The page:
About CS0931

Jan 24, 2013

Thanks for your interest in our course!

This document covers three topics: the waitlist, background, and workload. It addresses most of the questions you are likely to have, so please read it carefully.

First and foremost: if at any point you decide you are no longer interested in the course, let the staff know so we can remove you from the waitlist! You may be blocking another interested student.


Right now, everybody is on the waitlist. Banner overrides are painful work, so I'd like to do it only after students are done shopping.

To be admitted to the course, you have to attend every class, and do the first homework.

Initially, attendance is huge — people sitting on the floor, etc. Don't worry: it's just shopping at work. Instead of fretting over your waitlist number, just show up and do the work. No promises, but we'll do our best to make it work out.

We can usually squeeze in a small number of extra students if a few students use their own laptops and don't need one of our desktop machines. You may also find it more pleasant to work on your own laptop. But remember, you'll have to bring it to every class.

Finally, if you have special circumstances (e.g., you enrolled last semester but talked to us about taking it this semester instead), we'll take that into account. Remind us if it looks like we've forgotten. For now, don't sweat it.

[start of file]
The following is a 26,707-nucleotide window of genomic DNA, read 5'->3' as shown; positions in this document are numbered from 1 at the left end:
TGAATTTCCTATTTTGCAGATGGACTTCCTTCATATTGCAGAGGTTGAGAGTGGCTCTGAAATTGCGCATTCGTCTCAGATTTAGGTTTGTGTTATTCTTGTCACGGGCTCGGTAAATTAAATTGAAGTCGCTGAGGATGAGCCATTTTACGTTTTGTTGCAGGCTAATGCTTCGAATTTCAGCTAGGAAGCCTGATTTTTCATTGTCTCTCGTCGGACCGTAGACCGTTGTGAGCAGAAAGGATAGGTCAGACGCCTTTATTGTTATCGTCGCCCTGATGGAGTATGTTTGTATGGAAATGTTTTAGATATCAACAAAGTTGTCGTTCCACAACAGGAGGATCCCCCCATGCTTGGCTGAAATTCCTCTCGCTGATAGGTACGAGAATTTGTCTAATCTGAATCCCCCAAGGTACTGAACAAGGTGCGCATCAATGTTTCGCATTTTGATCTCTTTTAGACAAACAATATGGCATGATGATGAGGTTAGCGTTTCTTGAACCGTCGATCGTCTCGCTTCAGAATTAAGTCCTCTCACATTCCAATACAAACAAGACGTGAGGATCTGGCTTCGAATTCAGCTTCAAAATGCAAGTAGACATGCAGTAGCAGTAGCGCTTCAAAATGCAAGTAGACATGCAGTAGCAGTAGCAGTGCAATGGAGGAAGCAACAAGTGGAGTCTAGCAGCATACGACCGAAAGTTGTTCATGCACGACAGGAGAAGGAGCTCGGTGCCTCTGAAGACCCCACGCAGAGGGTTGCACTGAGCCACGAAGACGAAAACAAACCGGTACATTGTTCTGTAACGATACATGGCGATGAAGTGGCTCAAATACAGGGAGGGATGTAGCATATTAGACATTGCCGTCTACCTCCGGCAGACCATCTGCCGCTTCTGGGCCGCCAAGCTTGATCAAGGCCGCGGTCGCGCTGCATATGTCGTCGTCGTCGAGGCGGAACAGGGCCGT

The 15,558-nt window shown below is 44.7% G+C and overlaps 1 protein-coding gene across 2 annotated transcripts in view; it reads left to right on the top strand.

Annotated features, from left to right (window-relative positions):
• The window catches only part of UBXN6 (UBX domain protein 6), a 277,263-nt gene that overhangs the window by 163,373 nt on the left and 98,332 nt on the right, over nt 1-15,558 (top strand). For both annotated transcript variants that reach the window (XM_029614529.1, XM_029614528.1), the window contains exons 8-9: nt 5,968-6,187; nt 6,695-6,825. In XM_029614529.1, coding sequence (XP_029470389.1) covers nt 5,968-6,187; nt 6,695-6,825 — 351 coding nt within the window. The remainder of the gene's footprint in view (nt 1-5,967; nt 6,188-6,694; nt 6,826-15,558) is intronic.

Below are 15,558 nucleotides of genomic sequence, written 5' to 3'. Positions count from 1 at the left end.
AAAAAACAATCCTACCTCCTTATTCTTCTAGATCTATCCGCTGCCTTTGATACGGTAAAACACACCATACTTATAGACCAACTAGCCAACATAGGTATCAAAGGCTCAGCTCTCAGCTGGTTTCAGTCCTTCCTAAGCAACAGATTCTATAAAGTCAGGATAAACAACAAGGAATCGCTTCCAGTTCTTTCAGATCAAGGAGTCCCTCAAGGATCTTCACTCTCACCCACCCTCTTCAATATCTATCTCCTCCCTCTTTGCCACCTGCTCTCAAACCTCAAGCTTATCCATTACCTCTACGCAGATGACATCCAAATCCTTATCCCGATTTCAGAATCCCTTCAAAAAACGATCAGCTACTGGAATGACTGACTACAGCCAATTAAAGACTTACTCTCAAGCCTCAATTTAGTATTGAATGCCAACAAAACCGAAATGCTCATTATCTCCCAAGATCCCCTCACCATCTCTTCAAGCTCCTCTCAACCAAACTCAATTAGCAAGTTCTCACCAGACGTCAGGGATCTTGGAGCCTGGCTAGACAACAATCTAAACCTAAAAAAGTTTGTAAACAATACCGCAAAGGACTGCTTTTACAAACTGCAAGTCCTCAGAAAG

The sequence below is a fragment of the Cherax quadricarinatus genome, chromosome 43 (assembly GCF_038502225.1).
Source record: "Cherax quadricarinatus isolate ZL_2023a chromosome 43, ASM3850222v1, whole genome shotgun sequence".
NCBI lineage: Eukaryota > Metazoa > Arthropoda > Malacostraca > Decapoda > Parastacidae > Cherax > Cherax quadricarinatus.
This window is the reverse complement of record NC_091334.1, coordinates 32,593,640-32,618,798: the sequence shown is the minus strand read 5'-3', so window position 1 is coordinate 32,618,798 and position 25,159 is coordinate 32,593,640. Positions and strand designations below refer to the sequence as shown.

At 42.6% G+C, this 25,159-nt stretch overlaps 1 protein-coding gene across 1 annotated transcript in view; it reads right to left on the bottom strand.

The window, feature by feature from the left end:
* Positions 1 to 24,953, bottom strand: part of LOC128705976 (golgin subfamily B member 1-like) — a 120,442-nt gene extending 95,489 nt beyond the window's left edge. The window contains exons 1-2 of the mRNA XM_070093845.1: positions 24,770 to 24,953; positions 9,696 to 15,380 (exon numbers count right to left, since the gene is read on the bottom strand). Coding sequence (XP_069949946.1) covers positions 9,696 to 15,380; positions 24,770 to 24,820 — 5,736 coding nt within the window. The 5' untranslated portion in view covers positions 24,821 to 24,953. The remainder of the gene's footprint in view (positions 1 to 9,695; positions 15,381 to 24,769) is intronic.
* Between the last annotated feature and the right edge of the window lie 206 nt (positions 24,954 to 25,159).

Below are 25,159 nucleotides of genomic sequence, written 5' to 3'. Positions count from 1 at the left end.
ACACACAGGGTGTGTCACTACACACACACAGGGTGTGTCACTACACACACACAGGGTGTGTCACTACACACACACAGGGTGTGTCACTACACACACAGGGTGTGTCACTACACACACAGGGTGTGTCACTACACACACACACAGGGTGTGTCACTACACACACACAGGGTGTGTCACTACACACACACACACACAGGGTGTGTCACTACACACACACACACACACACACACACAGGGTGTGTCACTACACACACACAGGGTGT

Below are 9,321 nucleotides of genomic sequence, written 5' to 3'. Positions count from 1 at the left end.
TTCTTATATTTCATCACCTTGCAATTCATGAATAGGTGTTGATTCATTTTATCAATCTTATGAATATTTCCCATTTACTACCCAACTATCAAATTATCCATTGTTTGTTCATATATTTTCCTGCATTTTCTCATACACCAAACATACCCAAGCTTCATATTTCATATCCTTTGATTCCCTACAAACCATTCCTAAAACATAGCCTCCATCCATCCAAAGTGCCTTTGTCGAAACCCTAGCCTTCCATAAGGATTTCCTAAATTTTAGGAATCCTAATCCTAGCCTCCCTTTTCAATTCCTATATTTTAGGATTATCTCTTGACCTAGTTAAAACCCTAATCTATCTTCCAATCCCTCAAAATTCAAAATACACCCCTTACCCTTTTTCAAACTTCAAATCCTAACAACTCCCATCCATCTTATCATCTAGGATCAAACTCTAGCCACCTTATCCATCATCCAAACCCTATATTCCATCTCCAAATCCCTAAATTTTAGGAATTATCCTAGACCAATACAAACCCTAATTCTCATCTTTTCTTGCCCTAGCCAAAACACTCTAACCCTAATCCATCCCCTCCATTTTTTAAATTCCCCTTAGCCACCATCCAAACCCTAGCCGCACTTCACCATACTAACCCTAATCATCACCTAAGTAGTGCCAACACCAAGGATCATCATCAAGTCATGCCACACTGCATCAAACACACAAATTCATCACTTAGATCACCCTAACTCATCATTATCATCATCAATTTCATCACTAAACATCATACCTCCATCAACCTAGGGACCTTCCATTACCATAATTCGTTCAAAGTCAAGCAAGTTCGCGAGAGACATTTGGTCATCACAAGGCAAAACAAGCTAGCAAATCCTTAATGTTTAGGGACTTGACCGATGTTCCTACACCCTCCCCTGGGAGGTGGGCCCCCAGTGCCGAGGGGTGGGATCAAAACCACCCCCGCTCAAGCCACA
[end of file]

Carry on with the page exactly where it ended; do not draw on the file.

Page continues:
If you can use Excel to add a column of numbers, you have all the background we expect. If you don't know how to do that but can figure out how to do so, you should be fine.

If you have done any prior programming, this is probably not the class for you. See http://www.cs.brown.edu/ugrad/whatcourse.html.


You've probably heard legends about computer science workloads. Some of it is true, and some is not. Either way, 0931 is not your typical computer science course. We expect you to put in about 10 hours per week; depending on your perspective, this can seem like a little or a lot. All the course staff are available to help you, but learning the material in this course requires a time investment.

On the upside, you'll come out of CSCI 0931 with a lot of valuable skills. In the past fifty years, computing irrevocably changed subjects like engineering, physics, and biology, and it is now starting to do the same for the social sciences and humanities. You stand at the cusp of a new computing revolution. 0931 is a relatively unique opportunity: few universities have such a course (and even fewer did when it was first offered a few years ago). We offer a supportive environment that, combined with your hard work, will put you at the front of this wave. With the skills you get in this course, you should be able to contribute that much more effectively to your chosen field, whatever it is, as computation takes a larger role over time.